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Creating a supercar like the Acura NSX Type S is a lengthy undertaking. Bugatti didn’t just start the clock on the workday and pump out the Chiron, fully fleshed by the time everyone checked out. Creating any car takes a lot of design iteration, testing, and experimentation before a final product can be presented to the public.

The process is even more involved when it comes to taking an existing car and enhancing it so that it doesn’t ruin what it already was while also making it different from how it started. The process is something that nearly every automotive product team has experienced, but very few are privy to.

With the new NSX Type S announcement, Acura decided to pull the curtain back a bit to reveal some of the internal questions they answered and some of the goals they set out for themselves during the NSX Type S’ development.

The Acura NSX is a good but boring car

Acura NSX in Long Beach Blue Pearl paint photographed driving on the Grand Prix of Long Beach race track. Featured in Acura NSX Type S story
Acura NSX in Long Beach Blue Pearl | Acura

The current Acura NSX had a long road (no pun intended) before it arrived at what we see available today. In the early days of the NSX concept, Acura (Honda in Japan) originally planned to give the NSX a V10 engine derived directly from their motorsports efforts. Fans were excited, if not confused, that the Japanese company would produce something so extreme.

Later on, due to an economic downturn, Honda changed their mind and would opt for a V8 engine instead. Acura revealed that a twin-turbo V6 engine with electric motors would be the official powertrain. It was a roller coaster ride of emotions for JDM fans looking forward to the return of the NSX.

When the car finally arrived in 2016, the reaction was mixed. The NSX’s design did little to harken back to the previous generation. The choice to go with a turbocharged engine made the NSX quiet and reserved. The NSX has performance worthy of the name on the road and the track, but the whole package did not inspire some buyers. As a result, the sales of the Acura NSX haven’t been great.

Acura NSX Type S brings much-needed excitement

Acura NSX Type S on a race track photographed at speed turning towards the view of the camera. It has a large angular front air dam and red brake calipers.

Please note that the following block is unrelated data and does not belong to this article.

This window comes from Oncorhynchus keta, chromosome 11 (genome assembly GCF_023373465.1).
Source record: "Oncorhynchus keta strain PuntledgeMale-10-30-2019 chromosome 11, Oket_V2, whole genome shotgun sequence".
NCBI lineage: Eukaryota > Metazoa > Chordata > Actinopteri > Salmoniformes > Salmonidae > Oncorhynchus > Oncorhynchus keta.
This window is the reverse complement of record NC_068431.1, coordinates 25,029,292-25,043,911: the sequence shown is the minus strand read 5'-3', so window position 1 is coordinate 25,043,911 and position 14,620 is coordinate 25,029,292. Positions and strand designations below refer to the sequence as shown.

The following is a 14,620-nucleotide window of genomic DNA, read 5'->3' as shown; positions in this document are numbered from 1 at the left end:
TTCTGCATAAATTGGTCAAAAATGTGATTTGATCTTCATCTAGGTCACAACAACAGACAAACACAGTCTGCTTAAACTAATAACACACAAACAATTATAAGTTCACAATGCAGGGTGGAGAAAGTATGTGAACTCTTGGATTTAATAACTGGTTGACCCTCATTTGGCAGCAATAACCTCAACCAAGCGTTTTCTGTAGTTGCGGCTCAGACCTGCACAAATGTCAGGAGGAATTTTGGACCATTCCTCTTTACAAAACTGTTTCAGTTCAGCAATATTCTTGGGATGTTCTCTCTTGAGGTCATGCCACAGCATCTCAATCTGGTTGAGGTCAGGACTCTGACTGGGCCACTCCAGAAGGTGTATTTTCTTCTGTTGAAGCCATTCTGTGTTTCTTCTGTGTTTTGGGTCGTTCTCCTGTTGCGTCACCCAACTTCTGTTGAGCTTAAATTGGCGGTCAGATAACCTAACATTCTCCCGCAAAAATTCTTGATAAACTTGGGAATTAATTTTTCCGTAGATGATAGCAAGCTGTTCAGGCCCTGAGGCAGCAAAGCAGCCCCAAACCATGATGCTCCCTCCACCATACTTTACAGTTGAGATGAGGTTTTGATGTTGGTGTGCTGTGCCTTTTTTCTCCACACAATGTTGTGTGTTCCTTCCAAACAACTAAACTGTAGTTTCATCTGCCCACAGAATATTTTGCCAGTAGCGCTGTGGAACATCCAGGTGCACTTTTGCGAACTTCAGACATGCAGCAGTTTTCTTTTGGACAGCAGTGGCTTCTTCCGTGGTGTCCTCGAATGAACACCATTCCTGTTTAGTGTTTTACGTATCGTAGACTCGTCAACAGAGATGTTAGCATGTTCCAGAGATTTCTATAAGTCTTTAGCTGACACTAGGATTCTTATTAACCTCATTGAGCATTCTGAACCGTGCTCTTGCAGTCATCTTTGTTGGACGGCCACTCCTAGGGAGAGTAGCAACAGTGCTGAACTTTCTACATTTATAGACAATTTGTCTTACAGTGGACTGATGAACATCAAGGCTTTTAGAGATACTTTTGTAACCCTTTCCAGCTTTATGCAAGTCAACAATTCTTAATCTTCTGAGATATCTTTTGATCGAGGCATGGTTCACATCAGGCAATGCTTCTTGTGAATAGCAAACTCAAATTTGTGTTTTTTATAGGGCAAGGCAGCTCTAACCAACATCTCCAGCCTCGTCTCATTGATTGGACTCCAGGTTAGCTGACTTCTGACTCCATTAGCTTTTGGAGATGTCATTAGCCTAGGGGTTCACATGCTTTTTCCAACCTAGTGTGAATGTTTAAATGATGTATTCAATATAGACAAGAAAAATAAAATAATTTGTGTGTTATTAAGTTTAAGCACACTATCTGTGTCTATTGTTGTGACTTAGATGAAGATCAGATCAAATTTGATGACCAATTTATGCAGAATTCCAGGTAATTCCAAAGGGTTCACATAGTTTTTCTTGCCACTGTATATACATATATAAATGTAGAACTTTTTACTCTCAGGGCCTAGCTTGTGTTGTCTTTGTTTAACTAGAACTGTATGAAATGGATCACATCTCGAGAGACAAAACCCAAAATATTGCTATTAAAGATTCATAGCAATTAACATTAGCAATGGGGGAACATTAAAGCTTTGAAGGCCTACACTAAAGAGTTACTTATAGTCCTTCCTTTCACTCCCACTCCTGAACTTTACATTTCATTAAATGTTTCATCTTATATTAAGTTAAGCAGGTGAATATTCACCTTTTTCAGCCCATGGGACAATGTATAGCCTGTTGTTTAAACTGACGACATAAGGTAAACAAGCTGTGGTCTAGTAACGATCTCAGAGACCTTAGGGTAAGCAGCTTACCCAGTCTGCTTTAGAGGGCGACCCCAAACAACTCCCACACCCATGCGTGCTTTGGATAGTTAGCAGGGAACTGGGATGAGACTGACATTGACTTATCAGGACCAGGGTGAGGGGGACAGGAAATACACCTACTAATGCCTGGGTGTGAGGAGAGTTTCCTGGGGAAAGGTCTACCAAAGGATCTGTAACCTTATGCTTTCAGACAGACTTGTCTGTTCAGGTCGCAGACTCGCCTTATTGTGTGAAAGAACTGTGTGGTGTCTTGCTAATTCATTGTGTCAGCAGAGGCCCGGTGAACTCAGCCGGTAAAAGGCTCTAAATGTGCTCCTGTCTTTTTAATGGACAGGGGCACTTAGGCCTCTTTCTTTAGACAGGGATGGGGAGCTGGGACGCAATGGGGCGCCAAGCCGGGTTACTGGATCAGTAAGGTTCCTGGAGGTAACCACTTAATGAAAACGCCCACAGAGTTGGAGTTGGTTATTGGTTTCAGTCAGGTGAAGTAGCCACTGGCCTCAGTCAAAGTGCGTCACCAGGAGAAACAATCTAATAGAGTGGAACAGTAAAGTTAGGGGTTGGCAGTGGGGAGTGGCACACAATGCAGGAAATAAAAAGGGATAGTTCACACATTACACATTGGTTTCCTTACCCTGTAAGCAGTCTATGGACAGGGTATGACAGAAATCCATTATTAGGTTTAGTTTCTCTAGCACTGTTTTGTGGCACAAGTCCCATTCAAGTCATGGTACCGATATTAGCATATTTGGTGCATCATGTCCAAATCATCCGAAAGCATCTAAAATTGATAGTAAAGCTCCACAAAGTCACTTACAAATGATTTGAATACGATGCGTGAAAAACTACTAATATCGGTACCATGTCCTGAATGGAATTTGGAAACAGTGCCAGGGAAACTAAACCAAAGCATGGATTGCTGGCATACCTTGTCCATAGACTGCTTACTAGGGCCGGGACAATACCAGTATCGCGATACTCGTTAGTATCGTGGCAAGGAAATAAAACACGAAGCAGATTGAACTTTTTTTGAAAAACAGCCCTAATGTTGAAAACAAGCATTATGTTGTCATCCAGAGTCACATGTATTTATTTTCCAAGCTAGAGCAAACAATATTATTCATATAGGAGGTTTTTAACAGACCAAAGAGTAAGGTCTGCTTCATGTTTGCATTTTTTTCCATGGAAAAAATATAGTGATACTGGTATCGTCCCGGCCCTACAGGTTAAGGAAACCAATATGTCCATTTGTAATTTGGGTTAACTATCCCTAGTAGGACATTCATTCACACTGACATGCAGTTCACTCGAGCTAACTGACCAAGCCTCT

Acura NSX Type S | Acura

This generation of the Acura NSX is on its way out. The supercar landscape is changing, and we speculate that the NSX hasn’t met Acura’s expectations. Generally speaking, these conditions are unfavorable, but they are a perfect storm for enthusiasts. When a performance model is reaching the end of its run, that generally means that a brand’s internal engineering teams are given more freedom to do some of the things they weren’t allowed to do during the initial development phase. Specifically when it comes to performance.

The Acura NSX Type S is a portrait of what would have been presented in 2016 if the brand gave the production team a little more breathing room. The 600 horsepower 2022 Acura NSX Type S has a much more aggressive aerodynamic package and hard-edged motorsport-inspired styling.

Acura NSX Type S development story

In a new video, the team behind the Acura NSX Type S explains the story of the car’s development and what they wanted to achieve before this generation of the NSX takes a bow.

There are some interesting tidbits to take away from the short film, including the fact that there seems to have been significant emphasis on ensuring the driver can hear the raw engine much more clearly, which was a common criticism with the base NSX.

The video also hints that the next NSX may rely even more on electrification or perhaps be a 100% EV supercar.

Only 350 NSX Type S supercars will be produced, so they will likely all be gone by the time you read this. However, it is interesting to see how Acura arrived at this beastly variant of their halo car before this generation goes away.


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